Confidence and Security-building Measures

Confidence And Security-building Measures

Confidence building measures (CBMs) or confidence and security building measures are actions taken to reduce fear of attack by both (or more) parties in a situation of tension with or without physical conflict. The term is most often used in the context of international politics, but is similar in logic to that of trust and interpersonal communication used to reduce conflictual situations among human individuals. CBMs emerged from attempts by the Cold War superpowers and their military alliances (the North Atlantic Treaty Organisation and the Warsaw Pact) to avoid nuclear war by accident or miscalculation. However, CBMs also exist at other levels of conflict situations, and in different regions of the world although they might not have been called CBMs.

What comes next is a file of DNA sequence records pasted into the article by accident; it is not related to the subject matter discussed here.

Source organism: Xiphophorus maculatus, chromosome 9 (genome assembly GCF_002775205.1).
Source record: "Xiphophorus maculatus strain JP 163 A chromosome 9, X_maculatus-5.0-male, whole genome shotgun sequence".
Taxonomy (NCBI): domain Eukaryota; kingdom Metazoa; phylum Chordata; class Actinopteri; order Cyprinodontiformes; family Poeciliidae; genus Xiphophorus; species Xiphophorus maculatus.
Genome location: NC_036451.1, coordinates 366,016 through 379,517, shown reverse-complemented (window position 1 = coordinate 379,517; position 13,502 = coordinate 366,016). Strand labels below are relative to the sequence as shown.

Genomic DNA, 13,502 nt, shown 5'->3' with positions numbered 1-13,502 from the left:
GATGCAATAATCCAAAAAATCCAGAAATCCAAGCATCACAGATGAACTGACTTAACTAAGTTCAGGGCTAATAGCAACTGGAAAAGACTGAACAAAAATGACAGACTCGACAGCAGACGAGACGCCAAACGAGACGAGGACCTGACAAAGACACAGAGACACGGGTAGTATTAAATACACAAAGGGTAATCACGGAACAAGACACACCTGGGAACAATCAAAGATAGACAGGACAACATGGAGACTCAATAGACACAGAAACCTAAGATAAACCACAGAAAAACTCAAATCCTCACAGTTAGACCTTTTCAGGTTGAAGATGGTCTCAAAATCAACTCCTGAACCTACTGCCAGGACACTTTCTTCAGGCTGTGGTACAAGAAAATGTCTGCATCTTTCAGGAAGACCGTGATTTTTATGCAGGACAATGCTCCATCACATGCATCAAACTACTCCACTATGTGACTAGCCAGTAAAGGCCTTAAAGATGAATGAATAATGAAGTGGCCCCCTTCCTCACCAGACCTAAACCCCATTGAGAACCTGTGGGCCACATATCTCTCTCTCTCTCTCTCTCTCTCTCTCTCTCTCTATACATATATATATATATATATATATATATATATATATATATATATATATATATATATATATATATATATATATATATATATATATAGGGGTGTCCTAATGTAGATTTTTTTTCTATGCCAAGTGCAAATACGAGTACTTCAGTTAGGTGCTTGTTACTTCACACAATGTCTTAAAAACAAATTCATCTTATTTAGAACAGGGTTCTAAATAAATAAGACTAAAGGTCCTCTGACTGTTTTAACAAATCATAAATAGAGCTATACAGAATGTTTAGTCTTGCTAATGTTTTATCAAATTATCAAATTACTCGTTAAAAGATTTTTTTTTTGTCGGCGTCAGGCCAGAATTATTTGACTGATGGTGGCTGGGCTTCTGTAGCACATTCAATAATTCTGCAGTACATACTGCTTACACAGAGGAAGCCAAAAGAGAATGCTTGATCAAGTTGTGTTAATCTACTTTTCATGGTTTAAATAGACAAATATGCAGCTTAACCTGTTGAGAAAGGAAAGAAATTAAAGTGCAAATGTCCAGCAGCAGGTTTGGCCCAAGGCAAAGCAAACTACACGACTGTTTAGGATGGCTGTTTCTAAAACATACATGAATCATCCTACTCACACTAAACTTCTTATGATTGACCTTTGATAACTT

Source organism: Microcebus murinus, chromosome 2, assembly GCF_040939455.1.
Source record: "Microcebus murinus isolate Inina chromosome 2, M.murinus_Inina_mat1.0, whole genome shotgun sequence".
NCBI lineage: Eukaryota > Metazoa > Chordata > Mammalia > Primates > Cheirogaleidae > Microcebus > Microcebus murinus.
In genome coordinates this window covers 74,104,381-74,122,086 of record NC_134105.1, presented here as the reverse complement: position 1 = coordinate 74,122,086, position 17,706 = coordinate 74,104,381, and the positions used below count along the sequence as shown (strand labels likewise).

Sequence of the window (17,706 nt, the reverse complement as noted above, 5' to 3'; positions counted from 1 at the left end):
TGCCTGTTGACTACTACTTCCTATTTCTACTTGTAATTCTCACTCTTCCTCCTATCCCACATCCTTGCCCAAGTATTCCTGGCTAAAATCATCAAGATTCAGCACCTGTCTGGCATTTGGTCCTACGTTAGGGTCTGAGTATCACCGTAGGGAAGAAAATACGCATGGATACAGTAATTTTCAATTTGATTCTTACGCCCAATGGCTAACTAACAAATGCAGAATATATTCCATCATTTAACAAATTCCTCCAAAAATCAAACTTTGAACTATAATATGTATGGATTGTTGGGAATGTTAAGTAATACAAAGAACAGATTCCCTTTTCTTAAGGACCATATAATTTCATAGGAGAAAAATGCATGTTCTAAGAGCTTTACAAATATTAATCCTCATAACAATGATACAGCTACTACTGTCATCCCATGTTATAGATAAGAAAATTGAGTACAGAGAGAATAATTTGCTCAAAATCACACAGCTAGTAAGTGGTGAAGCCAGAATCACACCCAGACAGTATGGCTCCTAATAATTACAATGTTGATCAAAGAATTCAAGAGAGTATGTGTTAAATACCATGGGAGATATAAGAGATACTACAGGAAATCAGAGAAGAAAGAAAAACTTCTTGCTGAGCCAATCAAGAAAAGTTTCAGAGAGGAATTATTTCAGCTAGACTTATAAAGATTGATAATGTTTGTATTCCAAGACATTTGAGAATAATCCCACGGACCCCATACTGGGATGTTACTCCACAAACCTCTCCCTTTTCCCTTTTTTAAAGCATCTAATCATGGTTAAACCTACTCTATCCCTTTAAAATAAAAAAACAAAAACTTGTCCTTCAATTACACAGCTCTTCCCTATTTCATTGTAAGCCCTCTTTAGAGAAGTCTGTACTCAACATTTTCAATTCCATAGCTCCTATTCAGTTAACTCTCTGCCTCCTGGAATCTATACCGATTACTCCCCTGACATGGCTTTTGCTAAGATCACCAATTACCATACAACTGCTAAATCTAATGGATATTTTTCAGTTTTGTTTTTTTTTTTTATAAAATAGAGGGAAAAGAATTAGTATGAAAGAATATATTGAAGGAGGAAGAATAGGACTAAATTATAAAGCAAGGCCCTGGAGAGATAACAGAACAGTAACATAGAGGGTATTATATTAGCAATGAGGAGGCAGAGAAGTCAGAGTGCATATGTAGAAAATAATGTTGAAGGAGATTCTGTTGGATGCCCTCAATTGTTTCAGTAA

Mathematically, this term assumes that a positive feedback model, where fear (and/or suspicion) of military attack or human rights violations is the positive feedback factor, is a valid model of the conflict. The actions which constitute confidence building measures provide a negative feedback to the conflict, which weakens, or possibly cancels or reverses the tension which would otherwise grow exponentially and eventually turn into a war.

Read more about Confidence And Security-building MeasuresInformation Exchange and Verification, People To People Contacts, Validity of The Model, Confidence Building Viewed As A Process

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